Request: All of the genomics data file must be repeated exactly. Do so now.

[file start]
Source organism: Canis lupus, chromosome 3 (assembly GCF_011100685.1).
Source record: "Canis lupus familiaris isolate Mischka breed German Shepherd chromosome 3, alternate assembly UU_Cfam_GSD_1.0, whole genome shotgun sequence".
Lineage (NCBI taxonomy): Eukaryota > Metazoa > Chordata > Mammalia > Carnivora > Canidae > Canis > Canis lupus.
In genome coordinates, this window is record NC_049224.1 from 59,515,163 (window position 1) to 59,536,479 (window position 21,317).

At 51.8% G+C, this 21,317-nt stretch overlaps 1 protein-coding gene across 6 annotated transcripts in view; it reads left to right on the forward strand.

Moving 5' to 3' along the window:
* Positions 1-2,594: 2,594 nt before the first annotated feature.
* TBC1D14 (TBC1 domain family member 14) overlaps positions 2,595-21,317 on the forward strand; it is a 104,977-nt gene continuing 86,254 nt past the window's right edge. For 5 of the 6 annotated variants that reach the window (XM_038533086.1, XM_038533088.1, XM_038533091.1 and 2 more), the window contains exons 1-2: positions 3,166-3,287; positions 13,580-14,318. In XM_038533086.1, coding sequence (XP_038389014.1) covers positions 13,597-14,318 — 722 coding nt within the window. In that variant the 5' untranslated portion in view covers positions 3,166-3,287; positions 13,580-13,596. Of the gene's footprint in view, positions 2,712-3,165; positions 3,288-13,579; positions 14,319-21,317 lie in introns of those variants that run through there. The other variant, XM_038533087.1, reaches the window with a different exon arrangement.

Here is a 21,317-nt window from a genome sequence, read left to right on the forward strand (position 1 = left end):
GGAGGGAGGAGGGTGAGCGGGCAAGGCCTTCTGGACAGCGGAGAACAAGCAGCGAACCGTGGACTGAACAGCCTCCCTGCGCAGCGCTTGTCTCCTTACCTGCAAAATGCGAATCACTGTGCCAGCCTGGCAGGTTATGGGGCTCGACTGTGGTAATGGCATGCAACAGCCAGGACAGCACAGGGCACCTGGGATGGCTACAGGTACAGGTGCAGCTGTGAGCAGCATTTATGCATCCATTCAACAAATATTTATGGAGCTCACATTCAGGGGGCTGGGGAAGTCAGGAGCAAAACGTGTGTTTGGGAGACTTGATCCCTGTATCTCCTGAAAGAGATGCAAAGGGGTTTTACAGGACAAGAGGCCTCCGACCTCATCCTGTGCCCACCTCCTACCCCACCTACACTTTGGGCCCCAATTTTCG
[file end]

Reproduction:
Source organism: Canis lupus, chromosome 3 (assembly GCF_011100685.1).
Source record: "Canis lupus familiaris isolate Mischka breed German Shepherd chromosome 3, alternate assembly UU_Cfam_GSD_1.0, whole genome shotgun sequence".
Lineage (NCBI taxonomy): Eukaryota > Metazoa > Chordata > Mammalia > Carnivora > Canidae > Canis > Canis lupus.
In genome coordinates, this window is record NC_049224.1 from 59,515,163 (window position 1) to 59,536,479 (window position 21,317).

At 51.8% G+C, this 21,317-nt stretch overlaps 1 protein-coding gene across 6 annotated transcripts in view; it reads left to right on the forward strand.

Moving 5' to 3' along the window:
* Positions 1-2,594: 2,594 nt before the first annotated feature.
* TBC1D14 (TBC1 domain family member 14) overlaps positions 2,595-21,317 on the forward strand; it is a 104,977-nt gene continuing 86,254 nt past the window's right edge. For 5 of the 6 annotated variants that reach the window (XM_038533086.1, XM_038533088.1, XM_038533091.1 and 2 more), the window contains exons 1-2: positions 3,166-3,287; positions 13,580-14,318. In XM_038533086.1, coding sequence (XP_038389014.1) covers positions 13,597-14,318 — 722 coding nt within the window. In that variant the 5' untranslated portion in view covers positions 3,166-3,287; positions 13,580-13,596. Of the gene's footprint in view, positions 2,712-3,165; positions 3,288-13,579; positions 14,319-21,317 lie in introns of those variants that run through there. The other variant, XM_038533087.1, reaches the window with a different exon arrangement.

Here is a 21,317-nt window from a genome sequence, read left to right on the forward strand (position 1 = left end):
GGAGGGAGGAGGGTGAGCGGGCAAGGCCTTCTGGACAGCGGAGAACAAGCAGCGAACCGTGGACTGAACAGCCTCCCTGCGCAGCGCTTGTCTCCTTACCTGCAAAATGCGAATCACTGTGCCAGCCTGGCAGGTTATGGGGCTCGACTGTGGTAATGGCATGCAACAGCCAGGACAGCACAGGGCACCTGGGATGGCTACAGGTACAGGTGCAGCTGTGAGCAGCATTTATGCATCCATTCAACAAATATTTATGGAGCTCACATTCAGGGGGCTGGGGAAGTCAGGAGCAAAACGTGTGTTTGGGAGACTTGATCCCTGTATCTCCTGAAAGAGATGCAAAGGGGTTTTACAGGACAAGAGGCCTCCGACCTCATCCTGTGCCCACCTCCTACCCCACCTACACTTTGGGCCCCAATTTTCG